Israel nudges Egypt to crack down harder on Gaza smugglers
Networks of tunnels underneath the Egypt-Gaza border are used to ferry everything from food to weapons into the impoverished Gaza Strip.
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Officials on both sides say a vast network of tunnels is used by smugglers to ferry everything from cigarettes and fuel to machine guns and grenades into the Gaza Strip.
Since Israel's 2005 withdrawal from Gaza, Egyptian forces have been responsible for cracking down on this smuggling, with the discrete assistance of US Army specialists. But Israeli officials have increasingly voiced discontent with Egypt's policing. They strongly dispute its claims of success, saying that Cairo's efforts have improved over time but that there is still much that needs to be done.
"There is a certain improvement in this arena in the last few weeks. The measures have been tightened but the results are still far from satisfying because there are still smuggling tunnels," Israeli Defense Minister Ehud Barak told reporters on Aug. 26.
"Gaza is a big headache for us," says Lt. Col. Yasser Ahmed Ali, commander of the Liaison Agency with International Organizations (LAWIO), an Egyptian military branch that works with multinational peacekeepers in Sinai.
"Since 2005 we have found 452 tunnels," he says. "Maybe we find five tunnels in one day, or 10 or more. Maybe we'll find one on one day and then for the next two days nothing."
The border guards' job has gotten harder, he says, since Israel began blockading Gaza in June 2007, when Hamas gained control of the coastal strip from forces loyal to Palestinian President Mahmoud Abbas and his Fatah movement based in the West Bank.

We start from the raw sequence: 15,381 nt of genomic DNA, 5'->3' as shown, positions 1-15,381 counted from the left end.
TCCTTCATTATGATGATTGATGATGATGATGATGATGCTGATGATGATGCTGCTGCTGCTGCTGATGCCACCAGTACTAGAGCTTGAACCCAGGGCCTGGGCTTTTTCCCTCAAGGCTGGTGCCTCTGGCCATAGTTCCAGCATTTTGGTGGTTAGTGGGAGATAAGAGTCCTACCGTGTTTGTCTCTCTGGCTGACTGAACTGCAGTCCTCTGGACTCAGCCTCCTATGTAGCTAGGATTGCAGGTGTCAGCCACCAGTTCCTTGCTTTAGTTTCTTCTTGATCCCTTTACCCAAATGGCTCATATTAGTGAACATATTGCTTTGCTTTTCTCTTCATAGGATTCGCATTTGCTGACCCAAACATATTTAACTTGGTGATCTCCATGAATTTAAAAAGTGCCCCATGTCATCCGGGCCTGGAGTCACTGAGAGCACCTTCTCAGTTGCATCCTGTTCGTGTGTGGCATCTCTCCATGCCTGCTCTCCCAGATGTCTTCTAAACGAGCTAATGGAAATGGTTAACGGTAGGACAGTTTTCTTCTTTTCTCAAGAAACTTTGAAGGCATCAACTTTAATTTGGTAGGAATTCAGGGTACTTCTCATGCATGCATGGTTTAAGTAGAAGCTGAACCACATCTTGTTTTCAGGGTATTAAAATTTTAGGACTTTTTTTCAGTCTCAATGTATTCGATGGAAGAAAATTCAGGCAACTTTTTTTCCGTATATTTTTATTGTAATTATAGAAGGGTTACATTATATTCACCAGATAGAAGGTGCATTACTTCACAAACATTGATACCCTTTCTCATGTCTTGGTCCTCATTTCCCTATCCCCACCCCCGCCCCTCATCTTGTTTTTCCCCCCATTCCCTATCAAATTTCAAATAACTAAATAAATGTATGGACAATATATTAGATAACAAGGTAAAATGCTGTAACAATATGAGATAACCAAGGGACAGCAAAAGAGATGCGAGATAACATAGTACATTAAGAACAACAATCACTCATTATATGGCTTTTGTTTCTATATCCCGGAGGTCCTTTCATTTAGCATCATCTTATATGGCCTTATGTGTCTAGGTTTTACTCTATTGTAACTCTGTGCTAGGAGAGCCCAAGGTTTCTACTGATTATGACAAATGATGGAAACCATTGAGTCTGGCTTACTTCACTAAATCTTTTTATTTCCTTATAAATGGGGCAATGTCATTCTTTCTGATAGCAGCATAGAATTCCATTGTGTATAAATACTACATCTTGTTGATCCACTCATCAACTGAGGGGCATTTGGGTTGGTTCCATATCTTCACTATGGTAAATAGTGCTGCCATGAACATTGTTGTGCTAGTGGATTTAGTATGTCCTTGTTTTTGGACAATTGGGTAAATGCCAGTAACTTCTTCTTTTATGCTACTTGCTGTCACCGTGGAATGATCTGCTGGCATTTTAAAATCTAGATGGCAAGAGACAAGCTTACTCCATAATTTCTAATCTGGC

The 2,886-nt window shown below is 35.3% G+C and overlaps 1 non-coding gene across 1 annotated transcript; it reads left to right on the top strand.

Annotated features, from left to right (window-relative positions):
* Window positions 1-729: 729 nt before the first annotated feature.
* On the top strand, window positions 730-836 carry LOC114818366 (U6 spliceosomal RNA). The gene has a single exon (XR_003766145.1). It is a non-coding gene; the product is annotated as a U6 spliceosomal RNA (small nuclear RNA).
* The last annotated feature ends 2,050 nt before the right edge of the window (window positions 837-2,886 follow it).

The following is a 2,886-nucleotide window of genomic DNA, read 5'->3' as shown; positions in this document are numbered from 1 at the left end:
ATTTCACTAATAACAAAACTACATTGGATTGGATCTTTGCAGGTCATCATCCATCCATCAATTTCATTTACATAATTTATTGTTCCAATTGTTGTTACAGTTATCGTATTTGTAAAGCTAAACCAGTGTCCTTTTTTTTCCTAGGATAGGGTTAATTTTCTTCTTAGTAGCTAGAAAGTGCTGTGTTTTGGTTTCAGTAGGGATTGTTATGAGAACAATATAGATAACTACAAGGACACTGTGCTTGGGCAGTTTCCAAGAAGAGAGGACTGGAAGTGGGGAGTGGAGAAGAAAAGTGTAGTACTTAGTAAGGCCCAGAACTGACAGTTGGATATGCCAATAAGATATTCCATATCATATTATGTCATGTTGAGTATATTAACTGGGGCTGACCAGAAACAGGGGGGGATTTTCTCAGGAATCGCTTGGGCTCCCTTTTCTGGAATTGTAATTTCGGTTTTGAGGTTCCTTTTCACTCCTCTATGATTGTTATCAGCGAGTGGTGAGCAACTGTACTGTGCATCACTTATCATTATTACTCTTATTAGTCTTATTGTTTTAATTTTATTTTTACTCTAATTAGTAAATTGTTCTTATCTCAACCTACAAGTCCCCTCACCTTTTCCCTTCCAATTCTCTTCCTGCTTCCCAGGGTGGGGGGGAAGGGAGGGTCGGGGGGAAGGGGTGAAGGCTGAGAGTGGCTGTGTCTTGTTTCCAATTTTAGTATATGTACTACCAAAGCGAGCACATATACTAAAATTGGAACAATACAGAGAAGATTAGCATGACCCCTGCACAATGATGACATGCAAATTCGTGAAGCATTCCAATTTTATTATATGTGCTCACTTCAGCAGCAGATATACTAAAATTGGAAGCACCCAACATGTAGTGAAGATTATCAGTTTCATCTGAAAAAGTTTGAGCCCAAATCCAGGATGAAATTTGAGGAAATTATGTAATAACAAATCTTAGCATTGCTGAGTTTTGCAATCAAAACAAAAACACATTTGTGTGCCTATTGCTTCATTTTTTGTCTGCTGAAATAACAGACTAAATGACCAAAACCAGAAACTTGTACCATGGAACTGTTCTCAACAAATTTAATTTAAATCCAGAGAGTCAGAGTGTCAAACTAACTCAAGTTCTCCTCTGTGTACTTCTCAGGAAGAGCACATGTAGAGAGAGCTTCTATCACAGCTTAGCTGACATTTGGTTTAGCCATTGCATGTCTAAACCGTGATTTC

The blockade has created shortages of food, medicine, and fuel in Gaza, and has been denounced by Human Rights Watch as an "unlawful" form of "collective punishment."
Colonel Ali says that he believes that until the Israeli blockade ends there is only so much Egypt can do to stem the tide of illegal goods going under the border. "Smuggling will never end," he says. "If the Israelis want the number of smugglers and tunnels to decrease, then they should open Gaza up regularly. We need a legal way to make trade OK."
Still, Egypt has been cracking down on the underground smuggling operation. Early last month, Hamas blamed Egypt for the deaths of eight Palestinians when it used water, gas, and explosives to collapse tunnels under the border.
Smugglers used to bring mainly food and medicine into Gaza, he says, but have since moved on to more profitable, and less humanitarian, forms of contraband. Since 2005, border guards have found hundreds of guns, including 220 AK-47s; 18,465 kilograms of TNT; thousands of bullets; stashes of heroin, marijuana, and hashish; 16,821 packs of cigarettes; and Egyptian, Israeli, Jordanian, American and Saudi currency worth $149,455.